The ending of the film sees them all race away in the back of a police van (!), and then the film ends in perfect fairy-tale mode, with Claudine, Roop and the six kids all walking on the street, everyone all smiles, hand-in-hand, including Jacobs' rebel character! Jacobs is going to move out, the oldest daughter is going to move into a place with her boyfriend (turns out he cares about the baby they're going to have, but we never meet him on screen), and Roop will move into Claudine's apartment. Everything works out great, no wonder everyone is smiling and laughing as they walk in the street for the finale!
"Claudine" isn't really a bad film, but it is important to recognize all the fantasy elements that make it quite an unrealistic film.
Claudine (Diahann Carroll) is a mother on welfare who works on the sly in order to support her six kids. She works very hard at low-paying jobs and has little time for anything other than her kids and work. However, when she meets a vivacious garbage collector, Roop (James Earl Jones), she is swept off her feet and they immediately start sleeping together (if guns have a three day waiting period, shouldn't there be a similar system for sex?). Soon, however, it goes from casual sex and good times to something serious--and that's when troubles begin. It seems that the welfare system is designed to prevent women from having families--and destroying marriage. What's to become of this couple and the six kids? See the film and find out for yourself.
The acting is the best thing about this film. In addition to Carroll and Jones' great acting, Lawrence Hilton-Jacobs has a very auspicious film debut as Claudine's angry and mixed-up oldest son. The film also has a lot of great insights into the stupidity of the welfare system and what it was like to grown up at that time. However, and I know some folks will think I am a jerk for saying it, but I also couldn't help but feel that some of the problems were CLEARLY caused by the characters. Claudine has six kids she cannot take care of and then jumps into bed with Roop on their first date!! Morality aside, this is insane behavior and shows a nutty unwillingness to accept reality. Despite this dumb mixed message, the film, on balance, is well worth seeing.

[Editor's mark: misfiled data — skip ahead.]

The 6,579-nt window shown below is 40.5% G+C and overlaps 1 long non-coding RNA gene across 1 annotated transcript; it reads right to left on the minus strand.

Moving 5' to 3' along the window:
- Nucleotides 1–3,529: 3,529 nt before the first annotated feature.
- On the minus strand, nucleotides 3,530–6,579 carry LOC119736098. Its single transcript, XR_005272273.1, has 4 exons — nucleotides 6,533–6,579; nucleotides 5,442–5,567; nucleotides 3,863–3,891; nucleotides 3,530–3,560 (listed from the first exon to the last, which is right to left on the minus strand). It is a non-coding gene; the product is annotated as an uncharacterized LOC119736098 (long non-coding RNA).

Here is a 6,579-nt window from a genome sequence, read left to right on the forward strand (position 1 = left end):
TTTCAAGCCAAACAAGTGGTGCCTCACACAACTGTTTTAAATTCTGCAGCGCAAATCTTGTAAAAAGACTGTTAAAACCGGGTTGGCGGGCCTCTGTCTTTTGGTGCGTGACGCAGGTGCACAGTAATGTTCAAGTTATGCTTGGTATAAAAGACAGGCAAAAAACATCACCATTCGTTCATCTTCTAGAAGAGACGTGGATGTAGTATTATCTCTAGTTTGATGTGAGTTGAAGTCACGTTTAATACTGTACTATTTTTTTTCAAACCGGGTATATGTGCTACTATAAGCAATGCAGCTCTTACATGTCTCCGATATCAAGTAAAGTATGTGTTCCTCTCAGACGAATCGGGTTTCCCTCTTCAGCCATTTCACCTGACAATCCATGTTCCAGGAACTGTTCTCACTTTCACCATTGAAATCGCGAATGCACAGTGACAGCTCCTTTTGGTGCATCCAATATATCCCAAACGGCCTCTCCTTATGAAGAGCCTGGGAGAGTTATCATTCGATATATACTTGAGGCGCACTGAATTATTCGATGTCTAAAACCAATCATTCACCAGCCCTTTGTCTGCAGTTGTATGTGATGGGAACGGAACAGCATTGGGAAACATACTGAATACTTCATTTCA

One word of warning: While the description and the "PG" rating may make this movie sound family-friendly, the movie has enough nudity, adult situations, and harsh language that would get this movie at least a "PG- 13" rating today (maybe even an "R" rating.)
In a non-singing role, Diahann Carroll received a best actress nomination for her portrayal of a 36 year old woman with 6 children. She supposedly has had 2 marriages, but you have to wonder about that. She meets garbage man James Earl Jones and the two immediately begin a relationship. Jones is excellent as the man who is looking for a life, but can't get it due to his being hailed into court by one of his ex-wives for more financial support.
The story really boils down to the fact whether or not these 2 people can find happiness.
Carroll slaps her daughter around when she finds her pregnant. The last scene with the attempted marriage of Carroll and Jones is fruitless at best. I'd expect something like this from the Jeffersons.
The film is basically an insult to black-America. Didn't the Jeffersons state that we're moving on up? The film is rather a cheap exploitation of the cliché black experience in America. Blacks were so right in demanding better roles other than the maid and butler. The same should be true of films depicting them.